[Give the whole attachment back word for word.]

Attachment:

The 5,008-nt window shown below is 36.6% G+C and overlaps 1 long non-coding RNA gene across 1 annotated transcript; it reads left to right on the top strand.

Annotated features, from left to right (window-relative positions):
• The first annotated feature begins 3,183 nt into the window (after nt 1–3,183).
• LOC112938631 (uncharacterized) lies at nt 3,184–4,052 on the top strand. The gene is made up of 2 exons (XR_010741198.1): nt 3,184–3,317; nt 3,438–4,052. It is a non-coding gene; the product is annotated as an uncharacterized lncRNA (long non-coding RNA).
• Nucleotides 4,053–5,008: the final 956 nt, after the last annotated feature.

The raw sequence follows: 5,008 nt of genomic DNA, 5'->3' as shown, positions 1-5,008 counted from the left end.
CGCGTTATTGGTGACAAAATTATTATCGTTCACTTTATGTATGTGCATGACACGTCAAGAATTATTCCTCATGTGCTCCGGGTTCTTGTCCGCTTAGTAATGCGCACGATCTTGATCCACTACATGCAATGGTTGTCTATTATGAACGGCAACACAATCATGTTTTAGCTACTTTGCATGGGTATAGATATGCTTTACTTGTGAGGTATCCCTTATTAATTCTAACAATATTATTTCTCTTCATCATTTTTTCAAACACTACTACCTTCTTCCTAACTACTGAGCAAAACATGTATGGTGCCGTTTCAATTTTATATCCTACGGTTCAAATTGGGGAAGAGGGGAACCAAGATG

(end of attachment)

The 5,008-nt window shown below is 36.6% G+C and overlaps 1 long non-coding RNA gene across 1 annotated transcript; it reads left to right on the top strand.

Annotated features, from left to right (window-relative positions):
• The first annotated feature begins 3,183 nt into the window (after nt 1–3,183).
• LOC112938631 (uncharacterized) lies at nt 3,184–4,052 on the top strand. The gene is made up of 2 exons (XR_010741198.1): nt 3,184–3,317; nt 3,438–4,052. It is a non-coding gene; the product is annotated as an uncharacterized lncRNA (long non-coding RNA).
• Nucleotides 4,053–5,008: the final 956 nt, after the last annotated feature.

The raw sequence follows: 5,008 nt of genomic DNA, 5'->3' as shown, positions 1-5,008 counted from the left end.
CGCGTTATTGGTGACAAAATTATTATCGTTCACTTTATGTATGTGCATGACACGTCAAGAATTATTCCTCATGTGCTCCGGGTTCTTGTCCGCTTAGTAATGCGCACGATCTTGATCCACTACATGCAATGGTTGTCTATTATGAACGGCAACACAATCATGTTTTAGCTACTTTGCATGGGTATAGATATGCTTTACTTGTGAGGTATCCCTTATTAATTCTAACAATATTATTTCTCTTCATCATTTTTTCAAACACTACTACCTTCTTCCTAACTACTGAGCAAAACATGTATGGTGCCGTTTCAATTTTATATCCTACGGTTCAAATTGGGGAAGAGGGGAACCAAGATG